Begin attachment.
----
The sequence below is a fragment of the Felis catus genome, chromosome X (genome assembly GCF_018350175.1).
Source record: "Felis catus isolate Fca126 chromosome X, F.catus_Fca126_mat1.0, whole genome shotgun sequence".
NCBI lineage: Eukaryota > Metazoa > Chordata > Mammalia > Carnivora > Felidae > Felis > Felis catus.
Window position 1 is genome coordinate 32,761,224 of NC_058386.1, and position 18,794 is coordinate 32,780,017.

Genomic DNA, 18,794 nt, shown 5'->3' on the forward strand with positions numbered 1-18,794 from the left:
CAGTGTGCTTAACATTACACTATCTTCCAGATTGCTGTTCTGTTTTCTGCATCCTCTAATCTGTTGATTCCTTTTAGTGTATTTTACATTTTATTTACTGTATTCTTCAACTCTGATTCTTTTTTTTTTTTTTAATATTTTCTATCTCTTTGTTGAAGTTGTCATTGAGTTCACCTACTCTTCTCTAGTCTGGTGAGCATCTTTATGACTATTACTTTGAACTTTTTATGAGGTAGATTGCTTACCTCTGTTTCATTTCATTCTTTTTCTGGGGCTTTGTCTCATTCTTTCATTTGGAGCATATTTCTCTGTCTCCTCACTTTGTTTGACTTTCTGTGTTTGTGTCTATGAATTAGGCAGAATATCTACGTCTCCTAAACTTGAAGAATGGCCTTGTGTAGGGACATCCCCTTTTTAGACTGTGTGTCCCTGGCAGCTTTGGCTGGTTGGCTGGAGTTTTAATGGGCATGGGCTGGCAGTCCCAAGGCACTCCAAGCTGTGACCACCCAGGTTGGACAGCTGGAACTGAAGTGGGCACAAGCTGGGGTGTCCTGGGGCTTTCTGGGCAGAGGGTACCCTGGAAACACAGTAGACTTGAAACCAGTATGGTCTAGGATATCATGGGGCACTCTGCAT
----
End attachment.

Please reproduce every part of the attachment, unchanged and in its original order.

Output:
The sequence below is a fragment of the Felis catus genome, chromosome X (genome assembly GCF_018350175.1).
Source record: "Felis catus isolate Fca126 chromosome X, F.catus_Fca126_mat1.0, whole genome shotgun sequence".
NCBI lineage: Eukaryota > Metazoa > Chordata > Mammalia > Carnivora > Felidae > Felis > Felis catus.
Window position 1 is genome coordinate 32,761,224 of NC_058386.1, and position 18,794 is coordinate 32,780,017.

Genomic DNA, 18,794 nt, shown 5'->3' on the forward strand with positions numbered 1-18,794 from the left:
CAGTGTGCTTAACATTACACTATCTTCCAGATTGCTGTTCTGTTTTCTGCATCCTCTAATCTGTTGATTCCTTTTAGTGTATTTTACATTTTATTTACTGTATTCTTCAACTCTGATTCTTTTTTTTTTTTTTAATATTTTCTATCTCTTTGTTGAAGTTGTCATTGAGTTCACCTACTCTTCTCTAGTCTGGTGAGCATCTTTATGACTATTACTTTGAACTTTTTATGAGGTAGATTGCTTACCTCTGTTTCATTTCATTCTTTTTCTGGGGCTTTGTCTCATTCTTTCATTTGGAGCATATTTCTCTGTCTCCTCACTTTGTTTGACTTTCTGTGTTTGTGTCTATGAATTAGGCAGAATATCTACGTCTCCTAAACTTGAAGAATGGCCTTGTGTAGGGACATCCCCTTTTTAGACTGTGTGTCCCTGGCAGCTTTGGCTGGTTGGCTGGAGTTTTAATGGGCATGGGCTGGCAGTCCCAAGGCACTCCAAGCTGTGACCACCCAGGTTGGACAGCTGGAACTGAAGTGGGCACAAGCTGGGGTGTCCTGGGGCTTTCTGGGCAGAGGGTACCCTGGAAACACAGTAGACTTGAAACCAGTATGGTCTAGGATATCATGGGGCACTCTGCAT